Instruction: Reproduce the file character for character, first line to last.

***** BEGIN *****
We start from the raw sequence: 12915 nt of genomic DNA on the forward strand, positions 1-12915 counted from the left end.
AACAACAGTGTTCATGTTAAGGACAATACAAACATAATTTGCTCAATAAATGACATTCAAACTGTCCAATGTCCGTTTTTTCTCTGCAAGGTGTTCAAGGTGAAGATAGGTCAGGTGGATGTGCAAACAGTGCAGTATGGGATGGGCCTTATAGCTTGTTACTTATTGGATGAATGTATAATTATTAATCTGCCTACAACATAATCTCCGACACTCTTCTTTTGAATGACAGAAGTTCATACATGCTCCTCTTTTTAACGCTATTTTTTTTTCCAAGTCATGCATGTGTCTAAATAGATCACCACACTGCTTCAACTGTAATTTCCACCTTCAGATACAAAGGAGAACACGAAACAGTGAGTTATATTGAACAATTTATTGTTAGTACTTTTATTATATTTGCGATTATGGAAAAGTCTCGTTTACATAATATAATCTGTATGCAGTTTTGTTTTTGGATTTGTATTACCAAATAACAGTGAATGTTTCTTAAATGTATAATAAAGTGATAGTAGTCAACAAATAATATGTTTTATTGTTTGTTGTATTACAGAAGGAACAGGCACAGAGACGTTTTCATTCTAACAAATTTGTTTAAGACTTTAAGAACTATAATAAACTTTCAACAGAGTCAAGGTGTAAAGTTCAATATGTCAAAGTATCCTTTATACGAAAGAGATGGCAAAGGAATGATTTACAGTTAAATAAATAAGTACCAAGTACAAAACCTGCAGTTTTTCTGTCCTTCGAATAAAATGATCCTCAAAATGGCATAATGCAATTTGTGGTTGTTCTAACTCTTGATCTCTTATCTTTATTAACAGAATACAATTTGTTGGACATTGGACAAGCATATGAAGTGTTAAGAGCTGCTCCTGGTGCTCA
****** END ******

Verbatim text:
We start from the raw sequence: 12915 nt of genomic DNA on the forward strand, positions 1-12915 counted from the left end.
AACAACAGTGTTCATGTTAAGGACAATACAAACATAATTTGCTCAATAAATGACATTCAAACTGTCCAATGTCCGTTTTTTCTCTGCAAGGTGTTCAAGGTGAAGATAGGTCAGGTGGATGTGCAAACAGTGCAGTATGGGATGGGCCTTATAGCTTGTTACTTATTGGATGAATGTATAATTATTAATCTGCCTACAACATAATCTCCGACACTCTTCTTTTGAATGACAGAAGTTCATACATGCTCCTCTTTTTAACGCTATTTTTTTTTCCAAGTCATGCATGTGTCTAAATAGATCACCACACTGCTTCAACTGTAATTTCCACCTTCAGATACAAAGGAGAACACGAAACAGTGAGTTATATTGAACAATTTATTGTTAGTACTTTTATTATATTTGCGATTATGGAAAAGTCTCGTTTACATAATATAATCTGTATGCAGTTTTGTTTTTGGATTTGTATTACCAAATAACAGTGAATGTTTCTTAAATGTATAATAAAGTGATAGTAGTCAACAAATAATATGTTTTATTGTTTGTTGTATTACAGAAGGAACAGGCACAGAGACGTTTTCATTCTAACAAATTTGTTTAAGACTTTAAGAACTATAATAAACTTTCAACAGAGTCAAGGTGTAAAGTTCAATATGTCAAAGTATCCTTTATACGAAAGAGATGGCAAAGGAATGATTTACAGTTAAATAAATAAGTACCAAGTACAAAACCTGCAGTTTTTCTGTCCTTCGAATAAAATGATCCTCAAAATGGCATAATGCAATTTGTGGTTGTTCTAACTCTTGATCTCTTATCTTTATTAACAGAATACAATTTGTTGGACATTGGACAAGCATATGAAGTGTTAAGAGCTGCTCCTGGTGCTCA